3. Secondary Wall - some cells deposit additional layers inside the primary wall. This occurs after growth stops or when the cells begins to differentiate (specialize). The secondary wall is mainly for support and is comprised primarily of cellulose and lignin. Often can distinguish distinct layers, S1, S2 and S3 - which differ in the orientation, or direction, of the cellulose microfibrils.

IV. Tire analogy for the cell wall
    The wall is similar to a tire that has a series of steel belts or cords embedded in an amorphous matrix of rubber. In the plant cell wall, the "cords" are analogous to the cellulose microfibrils and they provide the structural strength of the wall. The matrix of the wall is analogous to the rubber in the tire and is comprised of non-cellulosic wall components. How are the various wall polymers arranged?  It appears that:

  1. cross-linking glycans (hemicellulosic polysaccharides) are hydrogen bonded to the cellulose microfibrils
  2. cross-linking glycans may also be entrapped inside cellulose microfibrils as they form
  3. the different types of pectic polysaccharides are covalently bonded to one another
  4. calcium bridges link pectic acids
  5. connections between the protein and other wall polymers are still not clear
  6. pectic polysaccharides and cross-linking glycans interact 
  7. cross-linking glycans are linked by ferulic acid bridges or boron

V. Wall Formation
    The cell wall is made during cell division when the cell plate is formed between daughter cell nuclei. The cell plate forms from a series of vesicles produced by the golgi apparatus. The vesicles migrate along the cytoskeleton and move to the cell equator. The vesicles coalesce and dump their contents. The membranes of the vesicle become the new cell membrane. The golgi synthesizes the non-cellulosic polysaccharides. At first, the golgi vesicles contain mostly pectic polysaccharides that are used to build the middle lamella. As the wall is deposited, other non-cellulosic polysaccharides are made in the golgi and transported to the growing wall.

    Cellulose is made at the cell surface. The process is catalyzed by the enzyme cellulose synthase that occurs in a rosette complex in the membrane. Cellulose synthase, which is initially made in by the ribosomes (rough ER) and move from the ER vesicles   golgi  vesicle  cell membrane.  The enzyme apparently has two catalytic sites that transfer two glucoses at a time (i.e., cellobiose) from UDP-glucose to the growing cellulose chain.  Sucrose may supply the glucose that binds to the UDP.   Wall protein is presumably incorporated into the wall in a similar fashion.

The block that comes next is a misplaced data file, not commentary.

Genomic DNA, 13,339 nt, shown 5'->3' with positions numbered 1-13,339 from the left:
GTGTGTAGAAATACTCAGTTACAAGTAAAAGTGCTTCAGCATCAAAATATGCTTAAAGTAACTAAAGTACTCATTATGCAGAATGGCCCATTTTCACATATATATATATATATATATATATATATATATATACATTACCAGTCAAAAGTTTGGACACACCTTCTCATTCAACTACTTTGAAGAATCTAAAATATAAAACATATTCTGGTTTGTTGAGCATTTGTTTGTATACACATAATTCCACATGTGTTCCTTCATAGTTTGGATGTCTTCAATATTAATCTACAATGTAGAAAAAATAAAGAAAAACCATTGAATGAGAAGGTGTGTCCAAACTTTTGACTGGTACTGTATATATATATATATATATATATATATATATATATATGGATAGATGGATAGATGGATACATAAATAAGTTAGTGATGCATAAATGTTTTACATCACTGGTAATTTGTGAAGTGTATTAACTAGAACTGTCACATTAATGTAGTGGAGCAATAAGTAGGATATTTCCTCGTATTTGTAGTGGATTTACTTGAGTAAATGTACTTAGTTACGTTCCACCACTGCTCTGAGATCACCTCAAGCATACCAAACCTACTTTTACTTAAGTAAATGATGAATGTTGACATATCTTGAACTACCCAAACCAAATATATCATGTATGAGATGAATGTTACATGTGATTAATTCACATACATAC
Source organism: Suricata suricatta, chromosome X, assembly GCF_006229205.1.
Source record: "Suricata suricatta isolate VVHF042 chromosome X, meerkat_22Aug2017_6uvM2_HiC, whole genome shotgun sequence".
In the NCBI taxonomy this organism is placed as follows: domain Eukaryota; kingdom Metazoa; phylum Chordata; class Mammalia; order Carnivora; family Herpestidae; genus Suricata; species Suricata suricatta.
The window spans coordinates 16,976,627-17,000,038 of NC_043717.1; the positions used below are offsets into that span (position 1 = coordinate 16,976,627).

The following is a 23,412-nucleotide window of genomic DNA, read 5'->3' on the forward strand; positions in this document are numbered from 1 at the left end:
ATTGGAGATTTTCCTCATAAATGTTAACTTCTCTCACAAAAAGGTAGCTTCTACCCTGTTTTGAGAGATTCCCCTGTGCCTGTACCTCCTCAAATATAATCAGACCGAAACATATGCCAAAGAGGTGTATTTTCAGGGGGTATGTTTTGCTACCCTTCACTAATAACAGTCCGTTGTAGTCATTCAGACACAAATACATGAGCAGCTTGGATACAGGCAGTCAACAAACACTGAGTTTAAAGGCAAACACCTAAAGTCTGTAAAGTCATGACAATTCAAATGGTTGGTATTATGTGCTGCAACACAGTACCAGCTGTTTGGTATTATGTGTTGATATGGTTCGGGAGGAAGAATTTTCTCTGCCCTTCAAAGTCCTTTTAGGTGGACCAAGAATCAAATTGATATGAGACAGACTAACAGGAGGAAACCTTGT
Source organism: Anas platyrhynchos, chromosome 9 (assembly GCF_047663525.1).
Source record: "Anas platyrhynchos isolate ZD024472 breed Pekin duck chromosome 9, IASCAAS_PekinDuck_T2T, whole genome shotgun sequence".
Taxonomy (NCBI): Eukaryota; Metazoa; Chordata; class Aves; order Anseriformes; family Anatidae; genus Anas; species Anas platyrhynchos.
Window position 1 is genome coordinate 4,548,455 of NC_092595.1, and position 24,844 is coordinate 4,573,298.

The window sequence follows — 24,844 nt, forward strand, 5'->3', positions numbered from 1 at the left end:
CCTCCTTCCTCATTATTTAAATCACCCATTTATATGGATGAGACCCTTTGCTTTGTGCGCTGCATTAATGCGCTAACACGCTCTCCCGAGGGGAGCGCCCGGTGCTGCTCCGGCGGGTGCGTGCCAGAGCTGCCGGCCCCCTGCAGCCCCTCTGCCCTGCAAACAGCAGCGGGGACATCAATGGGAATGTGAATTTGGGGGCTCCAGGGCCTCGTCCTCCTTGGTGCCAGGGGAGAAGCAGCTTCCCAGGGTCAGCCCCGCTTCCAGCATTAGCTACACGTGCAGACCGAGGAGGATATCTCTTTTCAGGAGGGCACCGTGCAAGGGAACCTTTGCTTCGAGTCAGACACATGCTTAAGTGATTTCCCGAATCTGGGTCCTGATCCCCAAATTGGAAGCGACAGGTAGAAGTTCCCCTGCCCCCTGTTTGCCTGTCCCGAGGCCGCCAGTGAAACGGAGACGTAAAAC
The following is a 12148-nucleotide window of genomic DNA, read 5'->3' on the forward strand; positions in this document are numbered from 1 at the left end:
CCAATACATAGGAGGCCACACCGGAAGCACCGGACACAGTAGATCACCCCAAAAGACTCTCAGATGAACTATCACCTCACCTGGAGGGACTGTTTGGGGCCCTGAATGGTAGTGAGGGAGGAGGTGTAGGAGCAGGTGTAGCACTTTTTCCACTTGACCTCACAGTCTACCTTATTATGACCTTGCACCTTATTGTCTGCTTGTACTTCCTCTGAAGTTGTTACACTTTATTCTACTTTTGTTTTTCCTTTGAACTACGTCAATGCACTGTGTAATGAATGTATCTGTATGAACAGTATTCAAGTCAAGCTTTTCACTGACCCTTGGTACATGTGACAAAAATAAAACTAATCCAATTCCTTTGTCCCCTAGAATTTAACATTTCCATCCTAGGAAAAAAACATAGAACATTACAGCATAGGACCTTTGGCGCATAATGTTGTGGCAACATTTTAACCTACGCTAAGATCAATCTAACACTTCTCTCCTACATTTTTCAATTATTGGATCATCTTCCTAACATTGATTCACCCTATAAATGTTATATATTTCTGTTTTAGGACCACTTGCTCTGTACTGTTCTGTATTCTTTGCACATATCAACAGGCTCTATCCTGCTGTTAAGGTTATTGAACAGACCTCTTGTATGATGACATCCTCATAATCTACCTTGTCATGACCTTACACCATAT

Remember that the wall is made from the outside in. Thus, as the wall gets thicker the lumen (space within the wall) gets smaller.

    Exactly how the wall components join together to form the wall once they are in place is not completely understood. Two methods seem likely: 

  1. self assembly. This means that the wall components spontaneously aggregate; and
     
  2. enzymatic assembly – various enzymatic reactions (XET) are designed for wall assembly. For example, one group of enzymes "stitches" xylans together in the wall to form long chains.  Oxidases may catalyze additional cross-linking between wall components and pectin methyl esterase may play an important role (see below).

VI. Strong Wall/Cell Expansion Paradox (don’t you just love a good paradox?)
    How can the wall be strong (it must withstand pressures of 100 MPa!), yet still allow for expansion? Good question, eh? The answer requires that the wall:

A. Be capable of expansion
    In other words, only cells with primary walls are capable of growth since the formation of the secondary wall precludes further expansion of the cell. The sequence of microfibril orientation changes during development. Initially the microfibrils are laid down somewhat randomly (isotropically). Such a cell can expand in any direction. As the cell matures, most microfibrils are laid down laterally, like the hoops of a barrel, which restricts lateral growth but permits growth in length.  As the cell elongates the microfibrils take on an overlapping cross-hatched pattern, similar to fiberglass. This occurs because the cell expands like a slinky - the width of the cell doesn't change by the microfibrils become aligned in the direction of growth just like the spring. This overlapping of microfibrils, which is strong and lightweight, prohibits further expansion.